# Why does args symbol exist in a fresh kernel?

In fresh kernel Mathematica 11.3 (Linux) asking for args (similarly for dims) I obtain

    ??args

Globalargs


As far as I remember similar problem we had in 10.x with the symbol z

See

Seems like Global context is again polluted with args and dims as is confirmed by Names["Global*"]

• This does not happen in V11.3 on my Mac (nor in V12). – Michael E2 Jul 27 '19 at 20:20
• @MichaelE2 This happens on 11.3.0 for Linux x86 (64-bit) (March 7, 2018) according to $Version information – user18792 Jul 29 '19 at 14:14 • I see args and dims in 12.0 on macOS. Since it's common to multiple versions, I suspect these may be defined by a paclet update. Such things tend to be completely harmless, so I would not worry about it. – Szabolcs Jan 2 '20 at 12:58 ## 1 Answer It's a type of otherwise harmless bug that tends to come and go with versions. I would suggest to report it to Wolfram, but also not to worry about it. Notice that the symbols have no associated definitions, which means that they will not interfere with your code. A potential way in which such a situation can arise is the following. Imagine you put Sqr[x_] := x^2  in your $UserBaseDirectory/Kernel/init.m file. It will cause not only Sqr to be created in the Global context, but also x, which is easy to overlook. This is completely harmless though, and will not interfere with any x symbol you might use in your session.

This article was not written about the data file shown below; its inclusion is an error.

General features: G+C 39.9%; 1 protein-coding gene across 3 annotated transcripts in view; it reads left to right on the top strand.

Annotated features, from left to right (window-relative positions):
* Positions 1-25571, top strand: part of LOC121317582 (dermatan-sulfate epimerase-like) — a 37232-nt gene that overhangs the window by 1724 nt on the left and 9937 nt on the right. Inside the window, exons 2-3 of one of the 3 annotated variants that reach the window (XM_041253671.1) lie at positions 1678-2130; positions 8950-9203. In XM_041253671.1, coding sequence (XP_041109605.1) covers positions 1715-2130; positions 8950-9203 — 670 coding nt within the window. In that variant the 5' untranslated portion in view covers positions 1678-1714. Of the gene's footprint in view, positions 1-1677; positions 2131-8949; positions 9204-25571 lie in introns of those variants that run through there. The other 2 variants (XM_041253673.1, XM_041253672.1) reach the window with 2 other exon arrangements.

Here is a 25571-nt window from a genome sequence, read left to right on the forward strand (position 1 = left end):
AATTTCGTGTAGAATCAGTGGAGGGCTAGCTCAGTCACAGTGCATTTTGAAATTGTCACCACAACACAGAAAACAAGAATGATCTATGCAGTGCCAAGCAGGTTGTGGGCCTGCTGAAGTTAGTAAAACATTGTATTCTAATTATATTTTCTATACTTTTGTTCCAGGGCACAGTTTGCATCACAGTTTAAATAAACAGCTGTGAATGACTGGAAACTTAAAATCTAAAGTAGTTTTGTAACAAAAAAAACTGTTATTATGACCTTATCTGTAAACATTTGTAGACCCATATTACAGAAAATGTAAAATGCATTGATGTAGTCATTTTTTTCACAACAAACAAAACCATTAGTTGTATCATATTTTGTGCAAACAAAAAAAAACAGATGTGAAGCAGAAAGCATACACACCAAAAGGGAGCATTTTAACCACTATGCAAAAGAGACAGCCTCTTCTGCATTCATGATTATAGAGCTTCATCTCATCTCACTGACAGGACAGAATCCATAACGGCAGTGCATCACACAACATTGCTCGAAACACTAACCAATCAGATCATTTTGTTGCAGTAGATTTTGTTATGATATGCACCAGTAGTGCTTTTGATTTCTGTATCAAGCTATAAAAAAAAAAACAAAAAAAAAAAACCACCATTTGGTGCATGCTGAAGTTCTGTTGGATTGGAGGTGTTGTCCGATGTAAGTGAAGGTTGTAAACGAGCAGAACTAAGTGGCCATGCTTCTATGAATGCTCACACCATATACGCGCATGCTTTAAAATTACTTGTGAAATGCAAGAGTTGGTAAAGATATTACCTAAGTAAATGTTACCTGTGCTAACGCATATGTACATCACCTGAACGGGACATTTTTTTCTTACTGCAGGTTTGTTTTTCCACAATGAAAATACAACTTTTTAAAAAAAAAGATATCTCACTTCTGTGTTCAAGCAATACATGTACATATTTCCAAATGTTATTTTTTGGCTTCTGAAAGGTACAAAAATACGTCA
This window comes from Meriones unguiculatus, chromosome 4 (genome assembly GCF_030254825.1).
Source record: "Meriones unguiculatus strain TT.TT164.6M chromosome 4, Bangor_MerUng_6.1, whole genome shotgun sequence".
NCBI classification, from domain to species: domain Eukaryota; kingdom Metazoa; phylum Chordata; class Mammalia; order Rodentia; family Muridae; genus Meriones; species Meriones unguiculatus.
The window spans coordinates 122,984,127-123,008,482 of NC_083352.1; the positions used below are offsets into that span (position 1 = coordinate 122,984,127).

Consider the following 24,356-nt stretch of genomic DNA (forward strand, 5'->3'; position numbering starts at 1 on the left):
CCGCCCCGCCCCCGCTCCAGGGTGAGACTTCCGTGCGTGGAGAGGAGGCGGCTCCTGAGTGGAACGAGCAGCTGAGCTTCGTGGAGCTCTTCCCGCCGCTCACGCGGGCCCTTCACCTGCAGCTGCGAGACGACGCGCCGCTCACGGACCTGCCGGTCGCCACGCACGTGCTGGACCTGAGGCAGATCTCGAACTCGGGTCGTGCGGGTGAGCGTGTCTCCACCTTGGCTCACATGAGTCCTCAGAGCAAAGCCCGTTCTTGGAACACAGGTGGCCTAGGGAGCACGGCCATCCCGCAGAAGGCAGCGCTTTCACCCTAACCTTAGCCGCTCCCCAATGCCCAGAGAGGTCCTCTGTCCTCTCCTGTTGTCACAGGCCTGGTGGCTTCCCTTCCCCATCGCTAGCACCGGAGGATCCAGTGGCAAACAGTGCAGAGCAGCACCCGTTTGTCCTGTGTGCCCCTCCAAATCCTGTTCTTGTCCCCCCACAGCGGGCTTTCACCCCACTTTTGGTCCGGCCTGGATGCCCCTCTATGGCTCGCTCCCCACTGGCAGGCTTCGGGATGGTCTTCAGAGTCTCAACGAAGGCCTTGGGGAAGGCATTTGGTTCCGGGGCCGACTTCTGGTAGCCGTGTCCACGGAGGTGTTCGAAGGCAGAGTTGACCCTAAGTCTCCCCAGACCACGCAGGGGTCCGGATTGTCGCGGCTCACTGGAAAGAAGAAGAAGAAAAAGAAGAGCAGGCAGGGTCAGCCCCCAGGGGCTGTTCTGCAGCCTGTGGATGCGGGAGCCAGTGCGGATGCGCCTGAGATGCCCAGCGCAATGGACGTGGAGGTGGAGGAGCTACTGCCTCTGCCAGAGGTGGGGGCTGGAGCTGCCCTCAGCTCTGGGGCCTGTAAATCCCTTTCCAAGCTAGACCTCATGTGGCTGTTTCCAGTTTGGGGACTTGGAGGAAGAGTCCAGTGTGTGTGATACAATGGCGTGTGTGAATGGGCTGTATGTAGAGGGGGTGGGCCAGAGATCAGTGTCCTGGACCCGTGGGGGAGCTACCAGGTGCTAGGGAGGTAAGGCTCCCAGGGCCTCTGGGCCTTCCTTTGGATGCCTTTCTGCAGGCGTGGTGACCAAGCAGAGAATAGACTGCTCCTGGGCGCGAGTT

A case that is a bit more realistic, and better shows why these bugs tend to occur regularly, is illustrated e.g. by my MaTeX package. Take a look at the Kernel/init.m file of MaTeX, which does follow the standard package structure. In the simplest case, this file would only contain Get["MaTeXMaTeX"]. In this case, I chose to include a few extra checks, as well as unprotect/protect symbols. Notice, however, that only System context symbols appear in this file. If I as much as mentioned any other symbol, it would be created in Global because at the time when the context init.m is evaluated, BeginPackage may not have yet been reached or EndPackage[] may have been passed already.

Consider e.g. how we can set Protected and ReadProtected on all symbols of a package called MyPack after EndPackage[]. A simple way is

With[{symbols = Names["MyPack*"]},
SetAttributes[symbols, {Protected, ReadProtected}]
]


However, this would create Globalsymbols. Therefore in MaTeX I opted for the following, perhaps slightly less clear construct:

SetAttributes[
Evaluate@Names["MyPack*"],
{Protected, ReadProtected}
]


Notice that this second version avoid mentioning any non-System symbols, therefore it will not pollute the Global context.

Subtle points like this are very easy to overlook.